Almost one third of Czech prisoners have been granted amnesty by outgoing president Vaclav Klaus. The pardons will not affect prisoners serving sentences longer than 10 years.
Mr. Klaus defended the move saying, "This is a gesture aimed at giving a fresh chance to those citizens who may have broken the law but who are not repeat offenders."
The mass pardon has prompted worry and confusion. The head of the supreme court has expressed concerns that the move undermines the rule of law, while Social Democrat politician Jiri Dienstbier described the decision as "unacceptable and incomprehensible."
Judges are preparing to work overtime to implement the pardon, which was partly motivated by the need to ease overcrowding in Czech prisons. The Czech Republic has a prison population of around 23,000 in a prison system that is designed to hold a little over 21,000, and has an incarceration rate of 219 prisoners per 100,000 people. The U.S. has an incarceration rate of over 700 prisoners per 100,000 people.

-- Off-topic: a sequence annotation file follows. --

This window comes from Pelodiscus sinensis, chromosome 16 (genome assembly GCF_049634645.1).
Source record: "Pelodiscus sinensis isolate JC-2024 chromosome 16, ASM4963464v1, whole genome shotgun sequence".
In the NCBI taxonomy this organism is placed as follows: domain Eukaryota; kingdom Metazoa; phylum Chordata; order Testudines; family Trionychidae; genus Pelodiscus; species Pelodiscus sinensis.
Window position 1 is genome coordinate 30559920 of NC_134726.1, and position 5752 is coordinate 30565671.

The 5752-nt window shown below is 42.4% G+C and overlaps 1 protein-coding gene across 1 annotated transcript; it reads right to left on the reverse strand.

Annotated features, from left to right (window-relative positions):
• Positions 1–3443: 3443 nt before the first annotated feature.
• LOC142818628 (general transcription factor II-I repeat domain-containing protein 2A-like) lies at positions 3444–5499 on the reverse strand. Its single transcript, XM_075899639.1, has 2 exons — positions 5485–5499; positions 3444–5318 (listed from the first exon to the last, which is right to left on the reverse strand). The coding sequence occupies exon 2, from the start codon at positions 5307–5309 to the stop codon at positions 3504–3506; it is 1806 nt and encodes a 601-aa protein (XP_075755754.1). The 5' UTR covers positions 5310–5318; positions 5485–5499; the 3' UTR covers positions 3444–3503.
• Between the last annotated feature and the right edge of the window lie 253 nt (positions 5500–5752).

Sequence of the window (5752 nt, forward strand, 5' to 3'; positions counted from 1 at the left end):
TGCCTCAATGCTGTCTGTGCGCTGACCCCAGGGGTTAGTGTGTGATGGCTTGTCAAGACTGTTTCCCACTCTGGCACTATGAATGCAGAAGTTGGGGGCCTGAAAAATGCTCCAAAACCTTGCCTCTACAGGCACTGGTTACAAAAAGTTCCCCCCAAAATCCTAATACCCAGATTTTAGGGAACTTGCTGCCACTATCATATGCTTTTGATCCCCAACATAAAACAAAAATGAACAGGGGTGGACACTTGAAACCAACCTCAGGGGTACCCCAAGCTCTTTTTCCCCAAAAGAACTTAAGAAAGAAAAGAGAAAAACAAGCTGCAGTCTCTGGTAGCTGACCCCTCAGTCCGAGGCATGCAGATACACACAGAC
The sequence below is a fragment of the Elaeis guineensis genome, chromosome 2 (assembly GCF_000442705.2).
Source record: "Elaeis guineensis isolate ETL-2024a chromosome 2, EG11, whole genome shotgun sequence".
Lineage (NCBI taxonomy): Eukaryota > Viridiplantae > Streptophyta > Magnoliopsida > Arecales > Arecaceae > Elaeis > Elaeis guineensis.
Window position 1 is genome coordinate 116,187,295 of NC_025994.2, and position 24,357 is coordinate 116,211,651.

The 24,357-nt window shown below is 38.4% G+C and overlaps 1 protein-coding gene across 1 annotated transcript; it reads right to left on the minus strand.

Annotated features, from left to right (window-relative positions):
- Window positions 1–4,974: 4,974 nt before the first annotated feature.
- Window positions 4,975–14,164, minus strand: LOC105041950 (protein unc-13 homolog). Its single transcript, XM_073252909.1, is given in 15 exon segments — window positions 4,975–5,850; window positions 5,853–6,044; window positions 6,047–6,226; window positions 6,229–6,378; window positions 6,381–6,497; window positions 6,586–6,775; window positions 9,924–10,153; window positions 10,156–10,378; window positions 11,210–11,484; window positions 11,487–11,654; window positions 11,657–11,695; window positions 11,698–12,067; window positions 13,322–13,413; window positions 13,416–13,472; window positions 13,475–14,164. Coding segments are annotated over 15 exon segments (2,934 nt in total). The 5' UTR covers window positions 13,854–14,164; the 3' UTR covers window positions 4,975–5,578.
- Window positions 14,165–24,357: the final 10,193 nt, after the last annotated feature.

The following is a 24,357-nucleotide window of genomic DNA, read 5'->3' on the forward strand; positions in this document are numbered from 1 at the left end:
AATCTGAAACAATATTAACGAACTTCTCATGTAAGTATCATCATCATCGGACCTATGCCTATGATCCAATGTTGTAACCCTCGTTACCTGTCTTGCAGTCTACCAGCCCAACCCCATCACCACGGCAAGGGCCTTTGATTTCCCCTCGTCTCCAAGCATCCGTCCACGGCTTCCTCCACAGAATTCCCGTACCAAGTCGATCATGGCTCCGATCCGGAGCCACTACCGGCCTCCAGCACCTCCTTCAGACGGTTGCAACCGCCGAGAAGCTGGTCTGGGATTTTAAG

Despite the move causing some worry in the Czech Republic perhaps American officials could take some inspiration from Klaus' mass pardon.
Given that almost half of the inmates in our federal prisons are serving time for drug offenses, many of which involved no victim, I can't help but think a mass pardon on this side of the Atlantic would do society some good.
However, as Jacob Sullum has pointed out, Obama's record leaves us no reason to be optimistic:
Yet as president, Obama has granted exactly one commutation so far. This allegedly progressive and enlightened man has been far stingier with pardons and commutations than any of his four most recent predecessors, which is saying something. Now that Obama has been safely re-elected, he has no excuse for failing to use his unilateral, unreviewable power to make our criminal justice system a bit less egregiously unfair.